Why Do Waves Break?

Waves break when the back of the wave moves faster than the front of the wave, causing it to spill over. The shape of a breaking wave is dictated by the shape of the ocean floor below it, with gentle slopes causing a gentle spill on a cresting wave.

When waves break over a steeply sloped ocean floor, the waves typically break suddenly, which has a dramatic visual effect. Waves are created by the collision and combination of swells of moving sea water. Larger swells typically travel in the same approximate direction as any prevailing winds that originally stimulated their movement.

The speed of moving swells generally slows as the depth of water below them begins to decrease. This causes waves to come closer together, making the front part slower and more vertical. The back end moves slightly faster, creating a rounded slope visual effect. As swells travel across the surface of the water, the energy of the waves and ocean floor below them pushes more water upwards before they break.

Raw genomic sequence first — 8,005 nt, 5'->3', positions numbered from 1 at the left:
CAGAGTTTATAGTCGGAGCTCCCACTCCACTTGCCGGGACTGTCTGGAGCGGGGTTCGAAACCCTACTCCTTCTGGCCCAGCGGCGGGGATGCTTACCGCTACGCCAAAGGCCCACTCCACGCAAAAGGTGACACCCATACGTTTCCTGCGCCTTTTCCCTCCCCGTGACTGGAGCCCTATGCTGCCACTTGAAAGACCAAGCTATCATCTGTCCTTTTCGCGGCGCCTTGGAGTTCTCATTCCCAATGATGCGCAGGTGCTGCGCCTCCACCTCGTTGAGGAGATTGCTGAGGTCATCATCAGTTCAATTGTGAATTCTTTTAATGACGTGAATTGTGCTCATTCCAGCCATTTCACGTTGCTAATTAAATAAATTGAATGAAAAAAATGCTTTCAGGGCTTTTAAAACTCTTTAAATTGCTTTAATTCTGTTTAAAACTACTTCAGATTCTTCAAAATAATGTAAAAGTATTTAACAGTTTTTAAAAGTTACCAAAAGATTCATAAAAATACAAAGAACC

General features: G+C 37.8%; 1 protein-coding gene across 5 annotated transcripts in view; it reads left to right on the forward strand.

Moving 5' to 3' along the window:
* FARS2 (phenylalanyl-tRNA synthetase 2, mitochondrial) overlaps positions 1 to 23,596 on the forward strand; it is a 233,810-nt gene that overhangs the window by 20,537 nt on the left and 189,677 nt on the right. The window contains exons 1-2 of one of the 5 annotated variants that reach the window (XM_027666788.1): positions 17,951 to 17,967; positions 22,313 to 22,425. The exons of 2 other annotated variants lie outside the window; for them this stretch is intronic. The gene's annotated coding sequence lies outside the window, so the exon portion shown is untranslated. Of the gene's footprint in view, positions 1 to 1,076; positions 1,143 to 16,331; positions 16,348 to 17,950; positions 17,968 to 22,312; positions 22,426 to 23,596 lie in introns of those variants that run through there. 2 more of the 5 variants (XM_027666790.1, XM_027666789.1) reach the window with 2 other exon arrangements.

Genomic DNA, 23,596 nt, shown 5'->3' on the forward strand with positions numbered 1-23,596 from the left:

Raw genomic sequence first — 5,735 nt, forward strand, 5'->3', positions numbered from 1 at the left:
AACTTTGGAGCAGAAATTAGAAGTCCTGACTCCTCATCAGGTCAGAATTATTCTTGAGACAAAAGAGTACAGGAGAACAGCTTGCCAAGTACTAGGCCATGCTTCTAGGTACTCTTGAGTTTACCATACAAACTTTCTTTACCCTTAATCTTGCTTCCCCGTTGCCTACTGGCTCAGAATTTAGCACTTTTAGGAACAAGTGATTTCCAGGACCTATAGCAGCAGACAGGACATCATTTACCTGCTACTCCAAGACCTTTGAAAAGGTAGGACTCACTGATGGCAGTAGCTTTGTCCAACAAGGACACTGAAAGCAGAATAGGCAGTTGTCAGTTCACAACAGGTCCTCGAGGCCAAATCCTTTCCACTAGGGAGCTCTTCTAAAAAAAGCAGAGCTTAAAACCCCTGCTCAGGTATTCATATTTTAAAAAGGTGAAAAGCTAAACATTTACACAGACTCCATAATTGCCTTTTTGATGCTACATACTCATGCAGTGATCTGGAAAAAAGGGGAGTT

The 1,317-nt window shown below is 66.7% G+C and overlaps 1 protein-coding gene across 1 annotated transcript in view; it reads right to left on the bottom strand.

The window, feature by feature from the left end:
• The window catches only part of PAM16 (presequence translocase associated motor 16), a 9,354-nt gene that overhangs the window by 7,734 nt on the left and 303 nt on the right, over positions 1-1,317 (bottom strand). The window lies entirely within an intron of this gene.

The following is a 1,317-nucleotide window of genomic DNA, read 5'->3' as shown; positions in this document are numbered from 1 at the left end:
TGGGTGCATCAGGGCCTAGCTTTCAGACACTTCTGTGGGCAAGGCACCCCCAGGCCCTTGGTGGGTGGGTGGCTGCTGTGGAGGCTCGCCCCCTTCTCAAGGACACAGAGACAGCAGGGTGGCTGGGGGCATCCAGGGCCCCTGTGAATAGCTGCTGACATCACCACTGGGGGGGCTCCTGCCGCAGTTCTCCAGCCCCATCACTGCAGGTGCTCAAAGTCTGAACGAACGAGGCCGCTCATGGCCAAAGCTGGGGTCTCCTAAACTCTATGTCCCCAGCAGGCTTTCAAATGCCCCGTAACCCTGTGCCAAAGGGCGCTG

Breaking, or cresting, waves can potentially travel over thousands of miles before reaching the shore. Big waves are generally enjoyed by surfers. However, waves carry a large amount of momentum and power, making them dangerous.